I hope the universal can be found in the particular. My dad grew up in Long Beach, graduated from Long Beach Poly, Home of Scholars & Champions, met my mom (an East Coast transplant) there, and tells stories of his wayward youth, before he shipped for Vietnam. I was born in Long Beach and spent a lot of time there as a kid, but I mostly grew up in Anaheim and Orange, places I also have a strong affection for. I lived in Long Beach later on as an adult, and now my dad and one of my sisters are back there, so I return a lot. Long Beach has always lived in my mind as a place that feels both familiar and strange—I feel at home there, but there's an elusive quality, something mysterious and metaphysical that I associate with the haze of a Sunday afternoon. I've always been interested in it's boom and bust history—oil, aerospace, the growth of the harbor. So much of SoCal was built on government investment in weaponry—the endless bungalows underwritten by Cold War paranoia. There was this period of prosperity that now seems to haunt the city. In 2015, I read an article in the LA Times about the last Boeing C-17 flying out of Long Beach. All the workers gathered to watch it fly out of town, and all their jobs went with it. I had already written the pilot at that point, but that image stayed with me. Right now Long Beach is doing a lot of redevelopment, building luxury condos for future residents, while the actual people still living there are getting evicted. Anyway... all these moods and fascinations went into the show. But we're not making a documentary. This is a fable vision of Long Beach, one I think people in all parts of the country can relate to on some level.
Debt—and how people deal with their debts—is very much at the center Lodge 49. And it feels very true to life. So many people, obviously, structure their lives around money, or their lack of money. Both Dud and Liz grow miserable in their own ways—Dud because he ignores his debt, and Liz because she doesn’t. Is one more right than other, or are we all just fucked? Why focus on it?
If you've ever been around someone who described themselves as "broke," because they didn't want to dip into their savings or ask for money from their parents, and if this drove you to the brink of insanity, then you'll probably relate to Dud and Liz, who are broke broke in sense of being actually broke and crushed by debt. The great Sam Lipsyte has a phrase in The Ask—"crabbed moneyless exhaustion." Dud and Liz know this well, and each deals with it in a different and not necessarily healthy way. Liz has a more outwardly sensible and responsible understanding of money, but it's fucked her up just as much as Dud, who requires very little money to enjoy the things he values in life. Neither is more right than other, in my opinion, but I'm sure others would disagree.
This show requires you to pay attention. It's a wonderfully slow burn. There's a scene when Connie Mills, the old local journalist and Lodge member, is being chastised by her young BuzzFeed-esque boss, and she offhandedly references working on a seal story he wants her to write. Later on, when Dud and Ernie are driving, a seal darts across the middle of the road. Which is to say everything in Lodge 49 can sometimes feel random, but everything's there for a reason. How did you connect these dots? Would you say the narrative depends on coincidence?
The Ancient & Benevolent Order of the Lynx uses as its central metaphor the idea of seeing. Alchemy as a way to turn the lens on a moment and see some new and secret harmony in the world. I hope this applies to our viewers—we've tried to create a show that rewards active engagement. Ideally, the show will be one that rewards multiple views, as little details, offhand lines of dialogue, take on a significance in the grand scheme that maybe they didn't seem to have in the moment. This required a high level of detail, and at every stage that was delivered by everyone who worked on the show. Randall Einhorn, the brilliant and mysterious warrior king who directed our first two episodes, set a really high bar for us, along with our amazing production designer, Michael Shaw. What we may lack in conventional plot, we make up for in rich and highly detailed atmospherics, which allows our characters time to grow and develop. In the end, this show is about hanging out with our characters in ways familiar and strange.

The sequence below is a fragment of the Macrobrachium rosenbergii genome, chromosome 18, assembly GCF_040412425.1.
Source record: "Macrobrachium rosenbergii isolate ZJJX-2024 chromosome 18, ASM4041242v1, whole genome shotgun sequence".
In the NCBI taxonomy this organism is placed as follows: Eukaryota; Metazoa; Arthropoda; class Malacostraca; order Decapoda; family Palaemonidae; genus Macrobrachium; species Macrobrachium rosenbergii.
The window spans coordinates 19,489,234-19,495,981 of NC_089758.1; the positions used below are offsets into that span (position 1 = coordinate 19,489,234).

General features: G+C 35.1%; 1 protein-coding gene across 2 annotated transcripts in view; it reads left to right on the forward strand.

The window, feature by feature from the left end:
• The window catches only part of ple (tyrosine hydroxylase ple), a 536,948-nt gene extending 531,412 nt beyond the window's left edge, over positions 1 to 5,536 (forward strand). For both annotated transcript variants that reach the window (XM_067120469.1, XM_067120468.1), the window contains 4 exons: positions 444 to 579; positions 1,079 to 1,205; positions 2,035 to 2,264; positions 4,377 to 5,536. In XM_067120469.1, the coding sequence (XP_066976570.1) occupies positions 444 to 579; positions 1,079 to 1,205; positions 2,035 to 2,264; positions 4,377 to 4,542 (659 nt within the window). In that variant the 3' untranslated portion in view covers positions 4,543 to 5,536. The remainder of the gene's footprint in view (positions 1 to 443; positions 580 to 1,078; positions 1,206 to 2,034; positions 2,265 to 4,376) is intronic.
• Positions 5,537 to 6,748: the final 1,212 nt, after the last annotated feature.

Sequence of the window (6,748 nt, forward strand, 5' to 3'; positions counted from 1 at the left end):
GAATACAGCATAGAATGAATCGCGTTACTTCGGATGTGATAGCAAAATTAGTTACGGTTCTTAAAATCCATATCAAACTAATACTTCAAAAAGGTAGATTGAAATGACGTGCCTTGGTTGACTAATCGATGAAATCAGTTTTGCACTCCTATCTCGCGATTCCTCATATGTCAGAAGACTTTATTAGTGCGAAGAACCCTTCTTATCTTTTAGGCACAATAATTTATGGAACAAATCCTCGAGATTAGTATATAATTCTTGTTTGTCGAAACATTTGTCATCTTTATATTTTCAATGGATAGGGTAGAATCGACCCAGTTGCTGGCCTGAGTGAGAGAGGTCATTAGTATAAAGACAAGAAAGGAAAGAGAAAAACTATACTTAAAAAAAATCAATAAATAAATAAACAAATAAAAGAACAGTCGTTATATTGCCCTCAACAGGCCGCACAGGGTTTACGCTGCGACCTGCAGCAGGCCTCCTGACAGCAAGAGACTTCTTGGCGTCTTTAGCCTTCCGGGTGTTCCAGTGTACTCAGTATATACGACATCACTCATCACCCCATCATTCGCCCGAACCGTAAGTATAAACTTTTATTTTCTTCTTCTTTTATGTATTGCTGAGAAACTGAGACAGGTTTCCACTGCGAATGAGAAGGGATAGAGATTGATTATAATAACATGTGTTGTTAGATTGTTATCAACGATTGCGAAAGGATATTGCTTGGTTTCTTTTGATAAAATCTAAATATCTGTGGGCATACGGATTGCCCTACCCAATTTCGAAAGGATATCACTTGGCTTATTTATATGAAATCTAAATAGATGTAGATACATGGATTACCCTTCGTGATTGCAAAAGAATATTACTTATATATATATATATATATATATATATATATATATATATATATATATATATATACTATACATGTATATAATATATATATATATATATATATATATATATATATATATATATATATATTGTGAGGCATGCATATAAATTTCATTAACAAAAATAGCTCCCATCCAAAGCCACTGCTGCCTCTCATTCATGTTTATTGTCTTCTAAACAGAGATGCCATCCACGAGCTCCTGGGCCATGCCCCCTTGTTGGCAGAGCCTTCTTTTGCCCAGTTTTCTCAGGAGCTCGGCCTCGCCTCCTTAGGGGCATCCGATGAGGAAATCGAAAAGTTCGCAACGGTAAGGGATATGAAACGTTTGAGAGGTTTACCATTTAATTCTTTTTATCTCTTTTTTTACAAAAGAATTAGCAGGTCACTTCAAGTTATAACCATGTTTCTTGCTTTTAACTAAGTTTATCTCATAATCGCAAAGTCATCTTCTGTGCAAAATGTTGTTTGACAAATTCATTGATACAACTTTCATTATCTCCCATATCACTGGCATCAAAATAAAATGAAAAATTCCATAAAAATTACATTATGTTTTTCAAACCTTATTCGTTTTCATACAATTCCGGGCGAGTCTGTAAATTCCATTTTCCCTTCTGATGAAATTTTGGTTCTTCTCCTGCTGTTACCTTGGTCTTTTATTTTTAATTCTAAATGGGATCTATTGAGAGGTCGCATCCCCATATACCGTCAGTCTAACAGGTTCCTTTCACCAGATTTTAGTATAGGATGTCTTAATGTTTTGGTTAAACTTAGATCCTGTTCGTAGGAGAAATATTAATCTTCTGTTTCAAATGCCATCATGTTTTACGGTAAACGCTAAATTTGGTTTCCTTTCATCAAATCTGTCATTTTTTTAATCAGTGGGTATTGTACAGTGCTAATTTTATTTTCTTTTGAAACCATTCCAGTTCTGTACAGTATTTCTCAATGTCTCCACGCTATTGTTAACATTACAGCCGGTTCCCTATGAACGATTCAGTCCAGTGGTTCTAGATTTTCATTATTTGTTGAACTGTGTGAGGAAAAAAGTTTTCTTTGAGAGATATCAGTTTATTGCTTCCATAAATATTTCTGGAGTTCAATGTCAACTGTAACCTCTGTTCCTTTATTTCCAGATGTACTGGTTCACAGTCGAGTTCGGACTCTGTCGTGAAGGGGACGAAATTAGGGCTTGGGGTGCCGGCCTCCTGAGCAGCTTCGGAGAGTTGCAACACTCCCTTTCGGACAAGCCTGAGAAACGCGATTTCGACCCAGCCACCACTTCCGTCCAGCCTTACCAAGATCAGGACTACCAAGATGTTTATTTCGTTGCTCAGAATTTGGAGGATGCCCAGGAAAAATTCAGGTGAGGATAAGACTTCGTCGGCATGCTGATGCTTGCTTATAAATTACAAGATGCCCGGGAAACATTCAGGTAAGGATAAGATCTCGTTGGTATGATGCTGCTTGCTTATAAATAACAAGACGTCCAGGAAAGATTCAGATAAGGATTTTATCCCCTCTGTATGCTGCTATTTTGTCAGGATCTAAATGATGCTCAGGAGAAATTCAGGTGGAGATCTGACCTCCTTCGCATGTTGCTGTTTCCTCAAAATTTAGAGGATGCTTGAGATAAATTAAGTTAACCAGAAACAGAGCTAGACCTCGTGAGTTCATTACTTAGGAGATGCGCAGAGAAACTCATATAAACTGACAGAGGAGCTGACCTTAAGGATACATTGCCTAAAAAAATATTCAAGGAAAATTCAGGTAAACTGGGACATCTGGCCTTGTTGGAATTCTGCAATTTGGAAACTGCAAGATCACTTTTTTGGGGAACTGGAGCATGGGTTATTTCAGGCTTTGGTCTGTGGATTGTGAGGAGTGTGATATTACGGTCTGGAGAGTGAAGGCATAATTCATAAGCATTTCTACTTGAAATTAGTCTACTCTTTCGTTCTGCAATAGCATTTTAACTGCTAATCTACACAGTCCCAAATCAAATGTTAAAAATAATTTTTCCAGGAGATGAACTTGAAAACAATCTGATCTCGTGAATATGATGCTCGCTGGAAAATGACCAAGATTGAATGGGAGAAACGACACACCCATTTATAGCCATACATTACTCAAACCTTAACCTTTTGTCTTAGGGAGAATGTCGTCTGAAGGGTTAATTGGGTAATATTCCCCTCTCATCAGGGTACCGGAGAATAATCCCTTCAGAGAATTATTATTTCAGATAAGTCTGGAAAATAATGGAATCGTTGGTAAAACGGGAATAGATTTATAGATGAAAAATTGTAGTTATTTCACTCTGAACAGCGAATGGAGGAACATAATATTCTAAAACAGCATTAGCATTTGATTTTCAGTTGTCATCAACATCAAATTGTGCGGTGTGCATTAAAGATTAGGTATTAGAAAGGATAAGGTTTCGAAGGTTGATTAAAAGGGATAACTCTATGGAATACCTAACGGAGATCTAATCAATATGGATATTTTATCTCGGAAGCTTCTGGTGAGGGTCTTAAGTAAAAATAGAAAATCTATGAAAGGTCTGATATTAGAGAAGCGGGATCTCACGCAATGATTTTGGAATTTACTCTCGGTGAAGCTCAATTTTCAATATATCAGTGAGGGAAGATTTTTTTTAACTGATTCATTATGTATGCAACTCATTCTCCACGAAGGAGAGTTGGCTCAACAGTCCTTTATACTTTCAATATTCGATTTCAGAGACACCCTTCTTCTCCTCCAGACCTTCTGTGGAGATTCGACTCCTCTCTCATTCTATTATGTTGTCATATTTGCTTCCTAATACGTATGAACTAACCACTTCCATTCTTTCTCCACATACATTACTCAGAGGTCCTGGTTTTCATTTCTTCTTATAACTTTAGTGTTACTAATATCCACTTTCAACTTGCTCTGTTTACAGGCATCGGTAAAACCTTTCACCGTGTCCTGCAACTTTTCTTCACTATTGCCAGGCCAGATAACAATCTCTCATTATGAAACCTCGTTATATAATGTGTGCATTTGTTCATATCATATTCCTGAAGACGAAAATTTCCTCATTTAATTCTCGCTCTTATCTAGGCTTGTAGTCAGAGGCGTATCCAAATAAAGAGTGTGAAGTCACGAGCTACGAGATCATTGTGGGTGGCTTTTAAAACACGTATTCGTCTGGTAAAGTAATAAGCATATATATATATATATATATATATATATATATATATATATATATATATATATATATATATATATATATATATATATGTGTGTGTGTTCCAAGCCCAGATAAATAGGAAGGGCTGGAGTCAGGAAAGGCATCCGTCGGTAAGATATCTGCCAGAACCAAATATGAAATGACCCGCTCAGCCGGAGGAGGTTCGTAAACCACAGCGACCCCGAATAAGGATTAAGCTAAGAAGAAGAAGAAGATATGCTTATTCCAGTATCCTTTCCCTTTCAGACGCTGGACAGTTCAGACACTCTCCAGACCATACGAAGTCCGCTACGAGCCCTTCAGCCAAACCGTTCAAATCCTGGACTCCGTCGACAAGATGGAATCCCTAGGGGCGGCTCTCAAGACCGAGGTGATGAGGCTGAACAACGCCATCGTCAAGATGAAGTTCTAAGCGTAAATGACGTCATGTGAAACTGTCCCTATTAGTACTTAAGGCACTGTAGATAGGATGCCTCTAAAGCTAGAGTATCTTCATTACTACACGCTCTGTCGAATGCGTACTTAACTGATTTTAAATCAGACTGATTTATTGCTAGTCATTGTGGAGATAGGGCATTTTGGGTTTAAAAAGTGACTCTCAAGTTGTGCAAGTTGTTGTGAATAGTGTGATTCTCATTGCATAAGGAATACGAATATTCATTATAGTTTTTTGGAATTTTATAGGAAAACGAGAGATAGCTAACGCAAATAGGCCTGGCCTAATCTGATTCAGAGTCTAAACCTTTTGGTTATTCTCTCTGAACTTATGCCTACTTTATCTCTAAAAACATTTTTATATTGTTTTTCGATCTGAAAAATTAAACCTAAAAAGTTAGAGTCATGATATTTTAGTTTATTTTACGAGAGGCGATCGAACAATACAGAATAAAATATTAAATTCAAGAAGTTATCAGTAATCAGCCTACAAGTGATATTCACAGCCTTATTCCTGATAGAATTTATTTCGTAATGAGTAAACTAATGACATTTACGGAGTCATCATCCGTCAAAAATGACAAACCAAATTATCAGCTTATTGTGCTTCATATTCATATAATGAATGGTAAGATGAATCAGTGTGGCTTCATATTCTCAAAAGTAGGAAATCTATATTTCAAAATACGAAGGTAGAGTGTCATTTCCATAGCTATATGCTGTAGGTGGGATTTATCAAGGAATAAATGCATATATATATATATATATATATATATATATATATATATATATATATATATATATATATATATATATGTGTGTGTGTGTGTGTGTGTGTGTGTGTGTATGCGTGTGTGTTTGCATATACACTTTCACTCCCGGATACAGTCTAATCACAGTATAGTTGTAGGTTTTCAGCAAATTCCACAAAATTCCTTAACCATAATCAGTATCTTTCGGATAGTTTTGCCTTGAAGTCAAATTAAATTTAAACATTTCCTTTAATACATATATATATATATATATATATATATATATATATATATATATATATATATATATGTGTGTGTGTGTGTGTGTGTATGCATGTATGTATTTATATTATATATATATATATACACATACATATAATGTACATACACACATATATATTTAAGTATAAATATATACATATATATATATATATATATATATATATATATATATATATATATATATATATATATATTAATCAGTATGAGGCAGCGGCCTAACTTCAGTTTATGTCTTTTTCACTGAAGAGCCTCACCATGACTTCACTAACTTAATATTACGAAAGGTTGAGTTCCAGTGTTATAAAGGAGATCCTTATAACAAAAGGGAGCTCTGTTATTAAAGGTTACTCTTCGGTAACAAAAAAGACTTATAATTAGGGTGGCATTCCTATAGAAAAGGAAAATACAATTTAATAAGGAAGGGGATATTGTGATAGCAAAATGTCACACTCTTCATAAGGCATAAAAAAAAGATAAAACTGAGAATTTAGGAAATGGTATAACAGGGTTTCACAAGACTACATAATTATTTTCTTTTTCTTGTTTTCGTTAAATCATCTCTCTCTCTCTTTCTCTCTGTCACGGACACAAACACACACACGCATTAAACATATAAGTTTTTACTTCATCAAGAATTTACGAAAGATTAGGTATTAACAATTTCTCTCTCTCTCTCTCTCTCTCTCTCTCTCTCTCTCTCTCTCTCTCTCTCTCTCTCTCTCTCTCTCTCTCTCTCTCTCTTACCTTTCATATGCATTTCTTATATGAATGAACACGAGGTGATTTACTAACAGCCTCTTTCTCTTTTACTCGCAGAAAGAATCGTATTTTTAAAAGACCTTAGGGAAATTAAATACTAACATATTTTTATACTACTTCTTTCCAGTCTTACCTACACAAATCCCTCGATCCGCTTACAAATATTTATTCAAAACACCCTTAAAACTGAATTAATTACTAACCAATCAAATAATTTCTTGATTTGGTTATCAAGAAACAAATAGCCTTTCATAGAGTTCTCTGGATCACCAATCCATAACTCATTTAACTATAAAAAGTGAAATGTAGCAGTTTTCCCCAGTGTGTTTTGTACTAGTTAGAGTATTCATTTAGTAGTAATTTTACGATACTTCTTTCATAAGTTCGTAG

Let's talk casting. Everyone is pretty unknown. Was that intentional as well?
The thing I'm most excited for in all this is people getting to know our cast. Wyatt Russell, Brent Jennings, Sonya Cassidy, Linda Emond, David Pasquesi, Eric Allan Kramer—they are all fucking amazing. Each has a unique comic gift, and each is capable of delivering an emotional gut punch. I know their performances will get lots of attention. The only sad part: They are all despicable people in real life. Lying, backstabbing, egotistical monsters. There was tons of acrimony on set, a constant mood of hatred and incipient violence. At one point, Pasquesi tried to kill a PA with his bare hands. Something about the temperature of his coffee. I forget the details. Our legal team arranged a settlement, and that PA is now a 2nd AD on a Marvel project, so it all worked out. Still, I'm worried if we get a second season this could all bubble over into some kind of bloody massacre. We'll see.
You once told me that all the most successful people feel like frauds. Do you still feel this way?
Not to be a total lawyer, brah, but I think I said that all the most talented people I know feel like frauds. Success isn't part of the equation for me. Success is a flukey, meaningless thing that has nothing to do with creation. The feeling of fraudulence comes sitting at the empty page or whatever else you're working on. It never gets easier. I was very lucky to publish a book, but it didn't make me a more confident writer. It had the opposite effect. I still feel this way. It only gets harder and harder, but I've learned to have some faith in my self-loathing and self-pity, knowing that it will crest at some point and in a state of exhaustion and disrepair I will get some crap down. As for TV, I think I'm here because I never imagined myself being here. In college, I would've loved to write for The Simpsons or something, but I thought that world belonged totally to people who were connected and way smarter than me. When I turned 30, I had mostly given up on writing. I hadn't written anything in years. My mom was dead. I had no money and no résumé. I felt totally lost, but if nothing else, I realized I still wanted to write—not to have a career—but to get down on paper the one or two stories I thought I could tell. I took an adult education class at UCLA Extension with Lou Mathews, and it changed my life. I was writing to find my voice. I never imagined it leading to anything like a career.